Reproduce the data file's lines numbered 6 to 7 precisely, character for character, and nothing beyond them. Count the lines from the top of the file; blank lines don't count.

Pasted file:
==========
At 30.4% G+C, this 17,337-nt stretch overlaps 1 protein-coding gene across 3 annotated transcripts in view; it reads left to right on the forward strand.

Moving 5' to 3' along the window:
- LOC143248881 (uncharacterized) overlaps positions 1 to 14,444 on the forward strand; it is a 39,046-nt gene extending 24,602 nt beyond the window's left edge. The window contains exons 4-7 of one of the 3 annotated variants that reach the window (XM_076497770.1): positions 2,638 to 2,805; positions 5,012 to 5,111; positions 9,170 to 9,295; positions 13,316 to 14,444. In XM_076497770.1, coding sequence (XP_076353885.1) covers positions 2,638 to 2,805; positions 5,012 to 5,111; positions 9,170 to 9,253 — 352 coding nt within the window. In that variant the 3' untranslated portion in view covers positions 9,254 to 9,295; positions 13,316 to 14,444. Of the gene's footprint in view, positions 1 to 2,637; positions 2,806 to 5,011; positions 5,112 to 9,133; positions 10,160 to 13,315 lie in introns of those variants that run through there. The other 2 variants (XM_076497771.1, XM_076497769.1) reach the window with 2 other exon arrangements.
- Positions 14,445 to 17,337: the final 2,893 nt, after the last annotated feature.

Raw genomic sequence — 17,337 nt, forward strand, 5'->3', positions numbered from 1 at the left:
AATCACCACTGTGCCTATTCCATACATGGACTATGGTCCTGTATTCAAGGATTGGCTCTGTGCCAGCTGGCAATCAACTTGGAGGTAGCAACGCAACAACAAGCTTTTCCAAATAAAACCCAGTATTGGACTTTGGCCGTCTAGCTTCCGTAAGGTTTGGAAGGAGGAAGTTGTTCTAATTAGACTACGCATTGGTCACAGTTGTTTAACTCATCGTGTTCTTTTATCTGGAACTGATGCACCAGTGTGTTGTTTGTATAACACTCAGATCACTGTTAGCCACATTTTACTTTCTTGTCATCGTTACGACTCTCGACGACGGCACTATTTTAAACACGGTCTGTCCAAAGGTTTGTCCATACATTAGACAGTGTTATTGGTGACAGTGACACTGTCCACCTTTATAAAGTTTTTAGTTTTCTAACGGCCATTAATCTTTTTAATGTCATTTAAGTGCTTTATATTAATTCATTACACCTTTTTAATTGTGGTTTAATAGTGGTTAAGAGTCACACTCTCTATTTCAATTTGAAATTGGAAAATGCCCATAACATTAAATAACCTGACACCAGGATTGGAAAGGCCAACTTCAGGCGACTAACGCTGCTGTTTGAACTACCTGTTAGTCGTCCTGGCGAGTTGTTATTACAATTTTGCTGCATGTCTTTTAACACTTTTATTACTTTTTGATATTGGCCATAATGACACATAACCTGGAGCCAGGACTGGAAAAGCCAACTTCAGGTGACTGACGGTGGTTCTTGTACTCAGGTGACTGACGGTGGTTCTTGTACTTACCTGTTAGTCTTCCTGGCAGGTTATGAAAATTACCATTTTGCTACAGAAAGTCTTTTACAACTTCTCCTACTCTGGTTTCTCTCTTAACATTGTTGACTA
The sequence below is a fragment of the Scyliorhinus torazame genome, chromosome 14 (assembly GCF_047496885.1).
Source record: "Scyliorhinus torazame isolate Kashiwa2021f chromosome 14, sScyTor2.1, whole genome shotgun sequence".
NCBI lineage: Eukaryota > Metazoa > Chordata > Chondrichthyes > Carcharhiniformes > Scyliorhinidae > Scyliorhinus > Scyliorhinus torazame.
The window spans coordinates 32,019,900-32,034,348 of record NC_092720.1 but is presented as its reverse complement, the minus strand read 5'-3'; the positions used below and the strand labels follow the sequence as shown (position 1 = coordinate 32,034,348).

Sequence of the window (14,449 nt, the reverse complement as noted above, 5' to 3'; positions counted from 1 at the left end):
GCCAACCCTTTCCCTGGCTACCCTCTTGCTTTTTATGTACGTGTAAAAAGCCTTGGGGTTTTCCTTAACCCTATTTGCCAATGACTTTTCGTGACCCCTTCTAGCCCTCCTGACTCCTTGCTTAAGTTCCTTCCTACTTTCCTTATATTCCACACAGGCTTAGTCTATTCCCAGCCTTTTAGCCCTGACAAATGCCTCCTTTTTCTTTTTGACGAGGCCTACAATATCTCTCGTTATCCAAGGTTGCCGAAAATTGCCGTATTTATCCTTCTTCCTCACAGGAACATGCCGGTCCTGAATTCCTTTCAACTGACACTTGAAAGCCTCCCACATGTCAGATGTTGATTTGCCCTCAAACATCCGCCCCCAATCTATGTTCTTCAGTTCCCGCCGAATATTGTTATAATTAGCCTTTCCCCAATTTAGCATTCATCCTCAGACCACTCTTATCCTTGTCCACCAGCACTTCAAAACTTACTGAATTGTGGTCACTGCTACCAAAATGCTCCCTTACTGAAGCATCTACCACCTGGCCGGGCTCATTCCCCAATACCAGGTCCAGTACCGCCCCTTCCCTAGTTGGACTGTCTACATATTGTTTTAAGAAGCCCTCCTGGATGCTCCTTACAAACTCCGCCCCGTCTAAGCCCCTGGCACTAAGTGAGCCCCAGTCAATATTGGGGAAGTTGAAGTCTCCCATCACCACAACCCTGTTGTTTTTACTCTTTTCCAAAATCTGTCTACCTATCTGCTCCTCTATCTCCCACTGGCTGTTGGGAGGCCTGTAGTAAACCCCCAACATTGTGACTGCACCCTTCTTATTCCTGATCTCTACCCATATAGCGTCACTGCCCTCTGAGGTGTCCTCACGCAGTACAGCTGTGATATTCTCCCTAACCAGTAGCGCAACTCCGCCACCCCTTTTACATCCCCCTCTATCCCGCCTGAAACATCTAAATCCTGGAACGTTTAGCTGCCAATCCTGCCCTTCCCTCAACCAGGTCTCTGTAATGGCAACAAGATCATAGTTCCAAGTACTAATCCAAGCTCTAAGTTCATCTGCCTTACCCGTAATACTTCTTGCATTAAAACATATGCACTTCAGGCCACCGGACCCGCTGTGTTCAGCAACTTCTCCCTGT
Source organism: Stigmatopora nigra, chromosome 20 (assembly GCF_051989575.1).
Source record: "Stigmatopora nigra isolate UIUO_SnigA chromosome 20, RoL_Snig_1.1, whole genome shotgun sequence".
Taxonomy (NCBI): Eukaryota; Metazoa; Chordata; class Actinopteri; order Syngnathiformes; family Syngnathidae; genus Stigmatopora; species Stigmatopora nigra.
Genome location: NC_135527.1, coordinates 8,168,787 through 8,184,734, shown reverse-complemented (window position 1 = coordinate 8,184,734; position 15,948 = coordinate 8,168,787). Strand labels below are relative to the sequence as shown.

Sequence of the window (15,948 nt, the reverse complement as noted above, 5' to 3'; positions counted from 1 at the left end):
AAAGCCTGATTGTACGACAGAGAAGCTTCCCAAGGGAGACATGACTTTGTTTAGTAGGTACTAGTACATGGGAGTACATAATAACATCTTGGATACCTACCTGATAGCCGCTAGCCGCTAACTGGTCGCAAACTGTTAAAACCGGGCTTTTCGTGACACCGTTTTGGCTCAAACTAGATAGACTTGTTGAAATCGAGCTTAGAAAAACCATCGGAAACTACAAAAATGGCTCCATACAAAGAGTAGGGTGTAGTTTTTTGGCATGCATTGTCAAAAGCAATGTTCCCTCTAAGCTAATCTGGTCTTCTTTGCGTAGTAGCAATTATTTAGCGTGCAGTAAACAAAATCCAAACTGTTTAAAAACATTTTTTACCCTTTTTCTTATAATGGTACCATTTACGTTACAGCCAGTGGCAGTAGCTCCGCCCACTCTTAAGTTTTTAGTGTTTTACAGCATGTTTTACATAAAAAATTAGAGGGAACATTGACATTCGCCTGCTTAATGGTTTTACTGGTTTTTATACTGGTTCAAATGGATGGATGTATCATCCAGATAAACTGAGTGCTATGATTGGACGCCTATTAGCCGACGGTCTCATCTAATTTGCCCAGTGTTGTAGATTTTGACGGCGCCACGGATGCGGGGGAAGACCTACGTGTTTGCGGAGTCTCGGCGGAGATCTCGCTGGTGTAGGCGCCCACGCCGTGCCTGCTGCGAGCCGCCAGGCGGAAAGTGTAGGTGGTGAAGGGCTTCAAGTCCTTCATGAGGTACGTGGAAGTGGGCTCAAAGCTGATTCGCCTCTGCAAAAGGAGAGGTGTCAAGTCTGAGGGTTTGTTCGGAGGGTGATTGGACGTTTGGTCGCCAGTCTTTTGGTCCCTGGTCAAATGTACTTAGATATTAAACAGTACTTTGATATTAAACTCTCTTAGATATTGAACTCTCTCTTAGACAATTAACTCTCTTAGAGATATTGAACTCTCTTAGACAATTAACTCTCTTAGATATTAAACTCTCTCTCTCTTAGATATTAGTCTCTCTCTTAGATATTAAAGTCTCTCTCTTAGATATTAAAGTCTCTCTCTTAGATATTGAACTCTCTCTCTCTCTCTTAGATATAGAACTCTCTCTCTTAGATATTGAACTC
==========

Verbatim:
AATCACCACTGTGCCTATTCCATACATGGACTATGGTCCTGTATTCAAGGATTGGCTCTGTGCCAGCTGGCAATCAACTTGGAGGTAGCAACGCAACAACAAGCTTTTCCAAATAAAACCCAGTATTGGACTTTGGCCGTCTAGCTTCCGTAAGGTTTGGAAGGAGGAAGTTGTTCTAATTAGACTACGCATTGGTCACAGTTGTTTAACTCATCGTGTTCTTTTATCTGGAACTGATGCACCAGTGTGTTGTTTGTATAACACTCAGATCACTGTTAGCCACATTTTACTTTCTTGTCATCGTTACGACTCTCGACGACGGCACTATTTTAAACACGGTCTGTCCAAAGGTTTGTCCATACATTAGACAGTGTTATTGGTGACAGTGACACTGTCCACCTTTATAAAGTTTTTAGTTTTCTAACGGCCATTAATCTTTTTAATGTCATTTAAGTGCTTTATATTAATTCATTACACCTTTTTAATTGTGGTTTAATAGTGGTTAAGAGTCACACTCTCTATTTCAATTTGAAATTGGAAAATGCCCATAACATTAAATAACCTGACACCAGGATTGGAAAGGCCAACTTCAGGCGACTAACGCTGCTGTTTGAACTACCTGTTAGTCGTCCTGGCGAGTTGTTATTACAATTTTGCTGCATGTCTTTTAACACTTTTATTACTTTTTGATATTGGCCATAATGACACATAACCTGGAGCCAGGACTGGAAAAGCCAACTTCAGGTGACTGACGGTGGTTCTTGTACTCAGGTGACTGACGGTGGTTCTTGTACTTACCTGTTAGTCTTCCTGGCAGGTTATGAAAATTACCATTTTGCTACAGAAAGTCTTTTACAACTTCTCCTACTCTGGTTTCTCTCTTAACATTGTTGACTA
The sequence below is a fragment of the Scyliorhinus torazame genome, chromosome 14 (assembly GCF_047496885.1).